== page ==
Saudi Arabia to Seek Bidders for 1,000-Mile Red Sea-Gulf RailwayBy
Tenders may come this year as private-sector revives interest
Land Bridge freight route has been under discussion since 2008
Saudi Arabia plans to seek bidders for the construction of a 1,000-mile (1,600-kilometer) railroad linking the Red Sea with the Persian Gulf as early as the end of this year, signaling the go ahead for a long-delayed project seen as vital to reducing the economy’s dependence on oil.
The so-called Land Bridge line will shave around three days off the current five-day journey time for shipping seaborne freight around the Saudi coast, while improving links to Riyadh, and Jeddah, the nation’s two biggest cities.
Contract tenders will be issued at the end of 2017 or early in 2018 following an encouraging response to an invitation for expressions of interest, Saudi Railway Co. Chief Executive Officer Bashar Al Malik said in an interview.
Saudi Arabia first awarded contracts for a privately funded coast-to-coast line in 2008 in an effort to accelerate the transit of goods around a country a fifth the size of the U.S., but put the project on hold after financial terms couldn’t be agreed. It’s now “moving ahead to implement the project” after an encouraging response from the private sector, Al Malik said.
The cost of the Land Bridge line will depend on the exact route chosen and the location of the Red Sea terminus, with bidding for contracts likely to include local and international engineering companies and financial institutions, according to Al Malik, who has been CEO of Saudi Railway since March.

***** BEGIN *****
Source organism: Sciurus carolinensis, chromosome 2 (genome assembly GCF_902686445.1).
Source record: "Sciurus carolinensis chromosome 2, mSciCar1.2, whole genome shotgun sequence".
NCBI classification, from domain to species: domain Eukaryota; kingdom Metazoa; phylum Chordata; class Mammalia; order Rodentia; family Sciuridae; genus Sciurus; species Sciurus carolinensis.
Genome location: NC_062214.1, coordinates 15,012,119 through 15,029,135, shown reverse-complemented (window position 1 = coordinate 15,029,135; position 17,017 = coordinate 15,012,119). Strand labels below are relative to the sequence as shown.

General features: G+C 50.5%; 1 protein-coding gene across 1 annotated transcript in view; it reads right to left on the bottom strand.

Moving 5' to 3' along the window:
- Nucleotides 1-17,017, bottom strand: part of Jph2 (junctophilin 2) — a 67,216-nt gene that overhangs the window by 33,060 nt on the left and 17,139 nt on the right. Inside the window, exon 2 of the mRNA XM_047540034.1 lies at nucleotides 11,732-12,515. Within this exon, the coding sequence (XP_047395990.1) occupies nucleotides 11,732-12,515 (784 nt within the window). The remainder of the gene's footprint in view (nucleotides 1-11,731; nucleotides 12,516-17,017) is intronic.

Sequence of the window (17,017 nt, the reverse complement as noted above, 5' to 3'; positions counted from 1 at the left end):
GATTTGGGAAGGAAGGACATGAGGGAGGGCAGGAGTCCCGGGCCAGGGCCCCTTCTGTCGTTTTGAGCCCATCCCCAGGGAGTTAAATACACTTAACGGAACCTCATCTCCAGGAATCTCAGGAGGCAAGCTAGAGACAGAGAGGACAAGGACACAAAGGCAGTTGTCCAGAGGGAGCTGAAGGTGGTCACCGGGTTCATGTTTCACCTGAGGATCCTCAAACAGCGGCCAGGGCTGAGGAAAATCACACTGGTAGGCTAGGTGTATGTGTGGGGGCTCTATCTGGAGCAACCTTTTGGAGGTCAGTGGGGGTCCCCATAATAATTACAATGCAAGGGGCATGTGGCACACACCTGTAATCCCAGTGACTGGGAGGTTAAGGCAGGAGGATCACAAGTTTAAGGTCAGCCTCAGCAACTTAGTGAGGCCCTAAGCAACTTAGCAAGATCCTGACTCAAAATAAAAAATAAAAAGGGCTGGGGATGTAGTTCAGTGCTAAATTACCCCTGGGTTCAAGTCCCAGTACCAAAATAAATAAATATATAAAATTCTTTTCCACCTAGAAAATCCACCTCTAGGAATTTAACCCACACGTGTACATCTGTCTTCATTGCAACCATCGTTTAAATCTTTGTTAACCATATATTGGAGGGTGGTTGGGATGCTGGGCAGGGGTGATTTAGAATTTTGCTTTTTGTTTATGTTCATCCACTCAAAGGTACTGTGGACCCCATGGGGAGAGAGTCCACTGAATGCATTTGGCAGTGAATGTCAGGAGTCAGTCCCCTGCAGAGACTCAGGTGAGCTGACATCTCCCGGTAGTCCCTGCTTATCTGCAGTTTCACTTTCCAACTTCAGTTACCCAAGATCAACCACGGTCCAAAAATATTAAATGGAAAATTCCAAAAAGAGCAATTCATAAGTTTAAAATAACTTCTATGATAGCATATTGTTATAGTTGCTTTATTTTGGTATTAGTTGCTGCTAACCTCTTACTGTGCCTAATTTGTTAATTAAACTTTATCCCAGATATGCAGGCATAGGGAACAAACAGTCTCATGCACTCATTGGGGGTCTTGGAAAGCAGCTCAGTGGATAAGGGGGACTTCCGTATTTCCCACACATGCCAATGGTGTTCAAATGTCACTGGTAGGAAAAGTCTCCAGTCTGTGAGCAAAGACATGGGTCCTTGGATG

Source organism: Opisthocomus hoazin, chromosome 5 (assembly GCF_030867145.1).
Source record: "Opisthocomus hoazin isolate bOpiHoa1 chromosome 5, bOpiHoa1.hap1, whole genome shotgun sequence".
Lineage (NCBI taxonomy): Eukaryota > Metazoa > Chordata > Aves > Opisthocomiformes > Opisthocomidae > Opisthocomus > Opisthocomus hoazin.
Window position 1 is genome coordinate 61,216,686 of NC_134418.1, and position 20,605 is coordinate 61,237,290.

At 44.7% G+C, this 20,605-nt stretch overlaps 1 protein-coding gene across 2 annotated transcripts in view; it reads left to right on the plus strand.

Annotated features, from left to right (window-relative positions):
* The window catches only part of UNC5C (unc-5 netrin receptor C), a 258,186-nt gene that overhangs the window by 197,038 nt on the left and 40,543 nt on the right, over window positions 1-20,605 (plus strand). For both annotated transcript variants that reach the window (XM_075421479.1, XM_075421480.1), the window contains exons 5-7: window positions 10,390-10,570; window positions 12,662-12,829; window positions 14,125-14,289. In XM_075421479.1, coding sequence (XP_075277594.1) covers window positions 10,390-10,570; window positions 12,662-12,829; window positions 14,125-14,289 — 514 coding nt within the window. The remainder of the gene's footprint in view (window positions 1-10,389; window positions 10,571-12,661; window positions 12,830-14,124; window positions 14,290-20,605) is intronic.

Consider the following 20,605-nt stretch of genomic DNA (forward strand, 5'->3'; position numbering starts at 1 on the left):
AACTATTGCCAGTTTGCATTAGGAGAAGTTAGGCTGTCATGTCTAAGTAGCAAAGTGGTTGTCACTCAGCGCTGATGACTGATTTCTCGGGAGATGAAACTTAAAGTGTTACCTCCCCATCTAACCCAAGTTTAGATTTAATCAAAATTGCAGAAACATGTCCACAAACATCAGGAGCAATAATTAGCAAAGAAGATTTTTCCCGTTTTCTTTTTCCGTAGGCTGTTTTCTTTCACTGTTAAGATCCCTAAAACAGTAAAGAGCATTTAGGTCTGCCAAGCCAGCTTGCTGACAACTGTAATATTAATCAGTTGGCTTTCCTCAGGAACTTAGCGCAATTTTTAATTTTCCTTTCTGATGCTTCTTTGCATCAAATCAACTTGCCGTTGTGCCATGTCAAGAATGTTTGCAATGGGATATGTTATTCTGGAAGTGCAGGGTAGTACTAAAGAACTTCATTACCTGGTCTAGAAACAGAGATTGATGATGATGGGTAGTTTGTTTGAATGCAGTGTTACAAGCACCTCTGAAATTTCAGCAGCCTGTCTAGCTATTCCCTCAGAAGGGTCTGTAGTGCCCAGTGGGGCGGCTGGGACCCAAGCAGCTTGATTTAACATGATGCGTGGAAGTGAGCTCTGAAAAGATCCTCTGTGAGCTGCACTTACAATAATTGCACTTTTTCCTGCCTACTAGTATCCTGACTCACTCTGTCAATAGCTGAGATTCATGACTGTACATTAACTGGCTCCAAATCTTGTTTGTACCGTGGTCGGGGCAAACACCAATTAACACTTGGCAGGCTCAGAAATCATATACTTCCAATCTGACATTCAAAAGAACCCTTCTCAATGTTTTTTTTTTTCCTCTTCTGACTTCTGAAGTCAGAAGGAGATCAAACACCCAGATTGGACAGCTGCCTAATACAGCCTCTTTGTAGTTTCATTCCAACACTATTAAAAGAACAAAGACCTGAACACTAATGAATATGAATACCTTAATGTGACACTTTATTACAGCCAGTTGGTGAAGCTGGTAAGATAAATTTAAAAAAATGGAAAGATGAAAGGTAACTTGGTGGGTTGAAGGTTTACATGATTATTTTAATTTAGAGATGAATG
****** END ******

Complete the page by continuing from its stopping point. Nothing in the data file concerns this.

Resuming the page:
Saudi Arabia allocated 52 billion riyals ($14 billion) to infrastructure and transportation this year, up from 38 billion riyals in 2016, according to the Ministry of Finance’s 2017 budget report. The investment is aimed at advancing moves to wean the Arab world’s biggest economy off oil as part of the Vision 2030 plan led by the heir to the Saudi throne, Mohammed bin Salman.
Saudi Railway is separately targeting increased freight shipments on the country’s Northern Line, including minerals transported for Saudi Arabian Mining Co., also known as Maaden. Phosphate volumes should rise to 5 million tons this year from 4.4 million in 2016, while bauxite carriage may improve to 4 million tons from 3.3 million, Al Malik said.
The railway company is evaluating its ability to boost capacity as Maaden and its partners Mosaic Co. and Saudi Basic Industries Corp. expand production at Waad al-Shamal in the far north of the country, he said.
Saudi Railway is also looking at expanding rail links to better serve energy giant Saudi Arabian Oil Co., or Aramco. which has bulk plants in Tabuk, Turaif and the Al Jouf region close to the Jordanian border for the distribution of gasoline, diesel fuel and other liquid products.
Other opportunities for increased freight haulage center on agricultural production in the Busaita area of Al Jouf which hasn’t yet utilized rail infrastructure, Al Malik said. The zone has some of Saudi Arabia’s largest farms, including Al Jouf Agricultural Development Co.’s 60,000 hectares of wheat, barley, maize and other crops.